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The Critical Prose

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Abstract

The second decade of the nineteenth century saw an extremely complex and much neglected series of changes in Coleridge’s poetic and intellectual development. The miseries and creative decline recorded in ‘Dejection: An Ode’ hang over the early years of the period, reaching a climax with the demise of The Friend and the break with Sara Hutchinson in the winter of 1810–11. On the other hand, it was the period of his most developed literary criticism, including the Shakespeare Lectures of 1811–12 and concluding with the publication of Biographia Literaria in 1817. His study of literature, against the background of contemporary German philosophy and criticism, led him into discussions of aesthetics, history and Christian theology, and are a necessary study as a prelude to considering both his later theological and philosophical writings, and his later poetry.

Keywords

Aesthetic Judgement Christian Theology Philosophical Writing Creative Imagination Natural Religion 
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Notes

  1. 1.
    See Thomas McFarland, ‘The Origin and Significance of Coleridge’s Theory of Secondary Imagination’, in Geoffrey H. Hartman (ed.), New Perspectives on Coleridge and Wordsworth (New York, 1972) pp. 195–246, esp. p. 204.Google Scholar
  2. 3.
    Tetens, Philosophische Versuche über die menschliche Natur und ihre Entwickelung (Leipzig, 1777) vol. I, p. 117. The text used is from Coleridge’s annotated copy in the British Library.Google Scholar
  3. 8.
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  4. 9.
    M. H. Abrams, The Mirror and the Lamp: Romantic Theory and Critical Tradition (New York, 1953).Google Scholar
  5. 10.
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  6. 12.
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  7. 14.
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  8. 16.
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  9. 17.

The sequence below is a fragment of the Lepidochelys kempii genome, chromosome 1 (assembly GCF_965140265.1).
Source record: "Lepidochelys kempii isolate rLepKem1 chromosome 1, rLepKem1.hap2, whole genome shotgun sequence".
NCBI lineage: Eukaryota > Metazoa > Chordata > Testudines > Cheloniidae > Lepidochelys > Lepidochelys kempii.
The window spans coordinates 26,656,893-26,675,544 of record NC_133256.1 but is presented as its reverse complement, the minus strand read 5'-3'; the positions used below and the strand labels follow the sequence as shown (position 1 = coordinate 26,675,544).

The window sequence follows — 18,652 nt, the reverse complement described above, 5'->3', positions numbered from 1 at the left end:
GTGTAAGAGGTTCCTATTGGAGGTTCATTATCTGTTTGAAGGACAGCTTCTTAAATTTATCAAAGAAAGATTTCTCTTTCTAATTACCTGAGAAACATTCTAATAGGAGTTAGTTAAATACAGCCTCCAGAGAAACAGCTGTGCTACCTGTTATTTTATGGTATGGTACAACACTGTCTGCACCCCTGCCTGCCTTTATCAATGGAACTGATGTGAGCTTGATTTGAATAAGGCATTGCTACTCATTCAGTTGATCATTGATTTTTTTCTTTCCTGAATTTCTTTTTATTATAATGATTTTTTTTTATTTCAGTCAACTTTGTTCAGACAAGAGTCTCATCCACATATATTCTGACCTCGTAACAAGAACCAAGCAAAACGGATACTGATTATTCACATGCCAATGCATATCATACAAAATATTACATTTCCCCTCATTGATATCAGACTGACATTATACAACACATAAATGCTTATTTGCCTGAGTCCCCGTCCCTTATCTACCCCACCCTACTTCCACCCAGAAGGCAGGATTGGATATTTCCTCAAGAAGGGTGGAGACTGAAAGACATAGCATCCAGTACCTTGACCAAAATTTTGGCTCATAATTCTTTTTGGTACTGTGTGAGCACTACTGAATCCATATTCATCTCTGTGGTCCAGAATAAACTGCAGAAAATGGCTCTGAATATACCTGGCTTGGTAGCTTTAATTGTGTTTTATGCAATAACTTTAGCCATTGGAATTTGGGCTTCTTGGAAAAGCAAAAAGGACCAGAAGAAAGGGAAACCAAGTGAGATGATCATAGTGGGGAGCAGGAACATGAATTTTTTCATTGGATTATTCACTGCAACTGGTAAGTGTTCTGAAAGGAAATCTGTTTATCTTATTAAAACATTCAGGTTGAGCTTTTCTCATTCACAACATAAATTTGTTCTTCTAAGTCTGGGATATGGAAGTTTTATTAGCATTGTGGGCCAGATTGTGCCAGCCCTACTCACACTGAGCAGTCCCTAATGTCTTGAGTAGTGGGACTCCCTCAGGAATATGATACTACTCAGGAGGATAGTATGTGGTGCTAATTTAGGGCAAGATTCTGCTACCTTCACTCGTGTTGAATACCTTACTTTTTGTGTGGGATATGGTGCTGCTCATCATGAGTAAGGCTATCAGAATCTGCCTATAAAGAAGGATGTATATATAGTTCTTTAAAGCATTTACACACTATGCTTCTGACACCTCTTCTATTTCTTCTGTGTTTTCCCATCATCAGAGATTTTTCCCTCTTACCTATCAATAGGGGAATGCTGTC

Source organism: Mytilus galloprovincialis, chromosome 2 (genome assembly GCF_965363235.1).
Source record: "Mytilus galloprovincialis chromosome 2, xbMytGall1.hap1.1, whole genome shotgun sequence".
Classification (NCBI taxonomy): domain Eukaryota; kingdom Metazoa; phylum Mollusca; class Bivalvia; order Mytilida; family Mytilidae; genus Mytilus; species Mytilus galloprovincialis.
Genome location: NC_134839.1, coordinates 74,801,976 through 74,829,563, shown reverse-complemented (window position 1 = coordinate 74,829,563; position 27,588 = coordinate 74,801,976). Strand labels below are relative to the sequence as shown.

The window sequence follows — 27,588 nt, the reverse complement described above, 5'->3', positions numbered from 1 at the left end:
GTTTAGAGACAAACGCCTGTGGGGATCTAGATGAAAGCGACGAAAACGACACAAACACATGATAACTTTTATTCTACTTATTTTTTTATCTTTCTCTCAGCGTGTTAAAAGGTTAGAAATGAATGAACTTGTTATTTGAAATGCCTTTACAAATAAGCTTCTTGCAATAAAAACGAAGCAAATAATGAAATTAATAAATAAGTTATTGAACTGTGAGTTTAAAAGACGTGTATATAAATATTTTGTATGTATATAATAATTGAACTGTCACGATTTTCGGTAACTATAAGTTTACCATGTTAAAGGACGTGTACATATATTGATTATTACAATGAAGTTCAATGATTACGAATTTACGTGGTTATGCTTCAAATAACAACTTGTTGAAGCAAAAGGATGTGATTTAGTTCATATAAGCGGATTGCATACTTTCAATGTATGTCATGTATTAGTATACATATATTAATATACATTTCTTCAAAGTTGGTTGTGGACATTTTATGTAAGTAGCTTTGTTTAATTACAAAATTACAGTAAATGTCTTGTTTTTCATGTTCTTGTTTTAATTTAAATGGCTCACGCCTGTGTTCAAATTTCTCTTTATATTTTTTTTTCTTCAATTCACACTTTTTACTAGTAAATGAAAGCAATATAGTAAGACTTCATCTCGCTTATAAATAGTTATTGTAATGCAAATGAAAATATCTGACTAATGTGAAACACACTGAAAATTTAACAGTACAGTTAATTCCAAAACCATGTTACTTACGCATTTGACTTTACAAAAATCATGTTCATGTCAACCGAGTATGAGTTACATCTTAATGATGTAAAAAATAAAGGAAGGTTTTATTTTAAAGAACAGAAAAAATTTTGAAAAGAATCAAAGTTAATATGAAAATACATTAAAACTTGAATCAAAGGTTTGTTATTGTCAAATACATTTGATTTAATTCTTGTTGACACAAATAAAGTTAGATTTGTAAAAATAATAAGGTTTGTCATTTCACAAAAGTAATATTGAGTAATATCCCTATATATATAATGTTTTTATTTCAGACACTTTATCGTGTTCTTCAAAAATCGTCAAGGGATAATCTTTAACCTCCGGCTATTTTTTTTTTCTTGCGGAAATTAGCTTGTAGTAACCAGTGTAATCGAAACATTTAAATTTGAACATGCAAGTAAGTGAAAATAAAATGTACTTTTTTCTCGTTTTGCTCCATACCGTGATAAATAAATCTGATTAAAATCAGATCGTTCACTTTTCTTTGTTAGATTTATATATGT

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  10. 19.
    See Roy Park, ‘Coleridge and Kant: Poetic Imagination and Practical Reason’, British Journal of Aesthetics, 8 (1968) pp. 336–7.CrossRefGoogle Scholar
  11. 21.
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  12. 24.
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  13. 25.
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  14. 27.
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  15. 45.
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  18. 53.
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  19. 57.
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  20. 59.
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  21. 60.
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  22. 65.
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  23. 67.
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  24. 76.
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  25. 78.
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  26. 79.
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  27. Wheeler, Sources, Processes and Methods in Coleridge’s ‘Biographia Literaria’ (Cambridge, 1980) p. 66.Google Scholar
  28. 91.
    Victoria University Library, Toronto. See, Laurence S. Lockridge, Coleridge the Moralist (Ithaca, NY, 1977) pp. 193–8: ‘Irony and the Coleridgean Personality’.Google Scholar
  29. 92.
    K. Solger, Nachgelassene Schriften und Briefwechsel, ed. L. Tieck and F. von Raumer (Leipzig, 1826) vol. 1, p. 117. And see Wheeler, op. cit., p. 73.Google Scholar
  30. 98.
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  31. 100.
    Stephen Prickett, Coleridge and Wordsworth: The Poetry of Growth (Cambridge, 1970) p. 181.Google Scholar
  32. 102.
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  33. 103.
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  34. 105.
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  37. 114.
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  38. 115.
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  39. 119.
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  40. 126.
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  41. 128.
    Owen Barfield, What Coleridge Thought (Middletown, Conn., 1971) p. 248.Google Scholar
  42. 133.
    Jerome Christensen, Coleridge’s Blessed Machine of Language (Ithaca, NY, 1981) pp. 109, 117.Google Scholar

Copyright information

© David Jasper 1985

Authors and Affiliations

  1. 1.Hatfield CollegeDurhamUK

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